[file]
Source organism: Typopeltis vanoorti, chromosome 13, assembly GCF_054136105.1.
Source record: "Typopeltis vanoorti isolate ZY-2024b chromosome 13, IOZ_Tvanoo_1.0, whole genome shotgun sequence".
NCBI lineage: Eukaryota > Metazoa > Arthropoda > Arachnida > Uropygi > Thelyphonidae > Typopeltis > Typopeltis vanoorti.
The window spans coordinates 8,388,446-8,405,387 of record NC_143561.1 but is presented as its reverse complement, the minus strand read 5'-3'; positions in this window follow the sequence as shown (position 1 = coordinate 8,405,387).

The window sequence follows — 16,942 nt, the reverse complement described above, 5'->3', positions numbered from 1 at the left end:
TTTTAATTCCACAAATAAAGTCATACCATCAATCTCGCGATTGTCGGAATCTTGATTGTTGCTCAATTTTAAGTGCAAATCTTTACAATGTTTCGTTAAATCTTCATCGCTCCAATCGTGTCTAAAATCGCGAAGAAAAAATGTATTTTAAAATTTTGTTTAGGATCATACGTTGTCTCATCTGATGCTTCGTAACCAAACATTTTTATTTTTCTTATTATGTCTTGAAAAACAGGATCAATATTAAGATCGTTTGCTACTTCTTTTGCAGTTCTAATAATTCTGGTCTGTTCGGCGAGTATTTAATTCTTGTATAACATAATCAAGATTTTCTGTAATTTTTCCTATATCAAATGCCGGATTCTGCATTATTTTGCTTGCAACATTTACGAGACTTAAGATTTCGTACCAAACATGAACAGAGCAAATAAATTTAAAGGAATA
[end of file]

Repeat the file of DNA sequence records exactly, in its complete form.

Source organism: Typopeltis vanoorti, chromosome 13, assembly GCF_054136105.1.
Source record: "Typopeltis vanoorti isolate ZY-2024b chromosome 13, IOZ_Tvanoo_1.0, whole genome shotgun sequence".
NCBI lineage: Eukaryota > Metazoa > Arthropoda > Arachnida > Uropygi > Thelyphonidae > Typopeltis > Typopeltis vanoorti.
The window spans coordinates 8,388,446-8,405,387 of record NC_143561.1 but is presented as its reverse complement, the minus strand read 5'-3'; positions in this window follow the sequence as shown (position 1 = coordinate 8,405,387).

The window sequence follows — 16,942 nt, the reverse complement described above, 5'->3', positions numbered from 1 at the left end:
TTTTAATTCCACAAATAAAGTCATACCATCAATCTCGCGATTGTCGGAATCTTGATTGTTGCTCAATTTTAAGTGCAAATCTTTACAATGTTTCGTTAAATCTTCATCGCTCCAATCGTGTCTAAAATCGCGAAGAAAAAATGTATTTTAAAATTTTGTTTAGGATCATACGTTGTCTCATCTGATGCTTCGTAACCAAACATTTTTATTTTTCTTATTATGTCTTGAAAAACAGGATCAATATTAAGATCGTTTGCTACTTCTTTTGCAGTTCTAATAATTCTGGTCTGTTCGGCGAGTATTTAATTCTTGTATAACATAATCAAGATTTTCTGTAATTTTTCCTATATCAAATGCCGGATTCTGCATTATTTTGCTTGCAACATTTACGAGACTTAAGATTTCGTACCAAACATGAACAGAGCAAATAAATTTAAAGGAATA